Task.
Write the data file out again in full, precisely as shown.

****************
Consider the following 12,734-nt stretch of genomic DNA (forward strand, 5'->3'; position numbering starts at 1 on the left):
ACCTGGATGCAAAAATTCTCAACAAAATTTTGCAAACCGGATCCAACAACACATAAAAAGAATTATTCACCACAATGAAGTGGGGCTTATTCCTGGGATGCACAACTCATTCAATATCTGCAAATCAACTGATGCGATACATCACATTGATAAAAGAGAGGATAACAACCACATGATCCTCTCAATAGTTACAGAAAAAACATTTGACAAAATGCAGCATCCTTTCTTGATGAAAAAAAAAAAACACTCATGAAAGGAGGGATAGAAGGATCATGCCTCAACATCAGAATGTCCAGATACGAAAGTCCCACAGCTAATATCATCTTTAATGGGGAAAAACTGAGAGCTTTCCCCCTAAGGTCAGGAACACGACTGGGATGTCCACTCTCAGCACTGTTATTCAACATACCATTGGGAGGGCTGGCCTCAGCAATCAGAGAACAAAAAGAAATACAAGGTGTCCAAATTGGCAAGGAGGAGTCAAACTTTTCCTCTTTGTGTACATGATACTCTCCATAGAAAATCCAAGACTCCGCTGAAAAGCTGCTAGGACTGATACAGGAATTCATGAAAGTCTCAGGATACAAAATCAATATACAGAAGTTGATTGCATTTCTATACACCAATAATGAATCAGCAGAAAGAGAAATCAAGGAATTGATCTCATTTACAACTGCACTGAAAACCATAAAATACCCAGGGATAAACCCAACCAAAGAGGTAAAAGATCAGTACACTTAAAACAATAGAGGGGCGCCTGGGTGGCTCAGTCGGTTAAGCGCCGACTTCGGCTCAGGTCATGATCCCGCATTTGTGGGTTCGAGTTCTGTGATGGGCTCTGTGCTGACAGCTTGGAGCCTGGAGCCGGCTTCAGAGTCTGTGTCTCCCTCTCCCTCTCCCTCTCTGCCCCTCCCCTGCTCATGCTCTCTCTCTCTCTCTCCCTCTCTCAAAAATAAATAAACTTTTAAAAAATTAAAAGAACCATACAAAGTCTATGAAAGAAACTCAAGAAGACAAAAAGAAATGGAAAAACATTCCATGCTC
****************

Consider the following 12,734-nt stretch of genomic DNA (forward strand, 5'->3'; position numbering starts at 1 on the left):
ACCTGGATGCAAAAATTCTCAACAAAATTTTGCAAACCGGATCCAACAACACATAAAAAGAATTATTCACCACAATGAAGTGGGGCTTATTCCTGGGATGCACAACTCATTCAATATCTGCAAATCAACTGATGCGATACATCACATTGATAAAAGAGAGGATAACAACCACATGATCCTCTCAATAGTTACAGAAAAAACATTTGACAAAATGCAGCATCCTTTCTTGATGAAAAAAAAAAAACACTCATGAAAGGAGGGATAGAAGGATCATGCCTCAACATCAGAATGTCCAGATACGAAAGTCCCACAGCTAATATCATCTTTAATGGGGAAAAACTGAGAGCTTTCCCCCTAAGGTCAGGAACACGACTGGGATGTCCACTCTCAGCACTGTTATTCAACATACCATTGGGAGGGCTGGCCTCAGCAATCAGAGAACAAAAAGAAATACAAGGTGTCCAAATTGGCAAGGAGGAGTCAAACTTTTCCTCTTTGTGTACATGATACTCTCCATAGAAAATCCAAGACTCCGCTGAAAAGCTGCTAGGACTGATACAGGAATTCATGAAAGTCTCAGGATACAAAATCAATATACAGAAGTTGATTGCATTTCTATACACCAATAATGAATCAGCAGAAAGAGAAATCAAGGAATTGATCTCATTTACAACTGCACTGAAAACCATAAAATACCCAGGGATAAACCCAACCAAAGAGGTAAAAGATCAGTACACTTAAAACAATAGAGGGGCGCCTGGGTGGCTCAGTCGGTTAAGCGCCGACTTCGGCTCAGGTCATGATCCCGCATTTGTGGGTTCGAGTTCTGTGATGGGCTCTGTGCTGACAGCTTGGAGCCTGGAGCCGGCTTCAGAGTCTGTGTCTCCCTCTCCCTCTCCCTCTCTGCCCCTCCCCTGCTCATGCTCTCTCTCTCTCTCTCCCTCTCTCAAAAATAAATAAACTTTTAAAAAATTAAAAGAACCATACAAAGTCTATGAAAGAAACTCAAGAAGACAAAAAGAAATGGAAAAACATTCCATGCTC